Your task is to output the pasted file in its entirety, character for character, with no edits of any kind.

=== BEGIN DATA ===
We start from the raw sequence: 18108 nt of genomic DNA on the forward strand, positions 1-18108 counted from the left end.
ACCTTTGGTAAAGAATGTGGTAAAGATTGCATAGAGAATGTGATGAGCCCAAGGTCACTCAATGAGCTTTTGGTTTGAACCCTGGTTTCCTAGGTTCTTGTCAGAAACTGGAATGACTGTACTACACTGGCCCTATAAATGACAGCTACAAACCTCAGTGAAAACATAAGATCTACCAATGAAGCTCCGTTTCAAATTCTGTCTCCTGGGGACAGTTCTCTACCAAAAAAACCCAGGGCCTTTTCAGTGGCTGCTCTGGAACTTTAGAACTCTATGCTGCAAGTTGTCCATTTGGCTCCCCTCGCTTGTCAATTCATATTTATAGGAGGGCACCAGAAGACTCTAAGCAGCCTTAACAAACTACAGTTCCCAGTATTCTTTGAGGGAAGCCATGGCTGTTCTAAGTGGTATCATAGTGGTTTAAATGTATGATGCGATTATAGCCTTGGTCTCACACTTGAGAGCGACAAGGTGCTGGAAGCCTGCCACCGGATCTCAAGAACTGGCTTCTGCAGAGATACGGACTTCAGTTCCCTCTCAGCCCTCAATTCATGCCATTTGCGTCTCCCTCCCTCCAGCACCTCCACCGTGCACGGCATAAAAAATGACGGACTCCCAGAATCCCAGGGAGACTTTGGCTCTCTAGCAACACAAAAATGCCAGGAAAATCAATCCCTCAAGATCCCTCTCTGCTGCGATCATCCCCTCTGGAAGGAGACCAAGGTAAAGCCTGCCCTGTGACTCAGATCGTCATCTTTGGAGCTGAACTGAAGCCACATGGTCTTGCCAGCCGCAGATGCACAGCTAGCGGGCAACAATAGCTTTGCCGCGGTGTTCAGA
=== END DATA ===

We start from the raw sequence: 18108 nt of genomic DNA on the forward strand, positions 1-18108 counted from the left end.
ACCTTTGGTAAAGAATGTGGTAAAGATTGCATAGAGAATGTGATGAGCCCAAGGTCACTCAATGAGCTTTTGGTTTGAACCCTGGTTTCCTAGGTTCTTGTCAGAAACTGGAATGACTGTACTACACTGGCCCTATAAATGACAGCTACAAACCTCAGTGAAAACATAAGATCTACCAATGAAGCTCCGTTTCAAATTCTGTCTCCTGGGGACAGTTCTCTACCAAAAAAACCCAGGGCCTTTTCAGTGGCTGCTCTGGAACTTTAGAACTCTATGCTGCAAGTTGTCCATTTGGCTCCCCTCGCTTGTCAATTCATATTTATAGGAGGGCACCAGAAGACTCTAAGCAGCCTTAACAAACTACAGTTCCCAGTATTCTTTGAGGGAAGCCATGGCTGTTCTAAGTGGTATCATAGTGGTTTAAATGTATGATGCGATTATAGCCTTGGTCTCACACTTGAGAGCGACAAGGTGCTGGAAGCCTGCCACCGGATCTCAAGAACTGGCTTCTGCAGAGATACGGACTTCAGTTCCCTCTCAGCCCTCAATTCATGCCATTTGCGTCTCCCTCCCTCCAGCACCTCCACCGTGCACGGCATAAAAAATGACGGACTCCCAGAATCCCAGGGAGACTTTGGCTCTCTAGCAACACAAAAATGCCAGGAAAATCAATCCCTCAAGATCCCTCTCTGCTGCGATCATCCCCTCTGGAAGGAGACCAAGGTAAAGCCTGCCCTGTGACTCAGATCGTCATCTTTGGAGCTGAACTGAAGCCACATGGTCTTGCCAGCCGCAGATGCACAGCTAGCGGGCAACAATAGCTTTGCCGCGGTGTTCAGA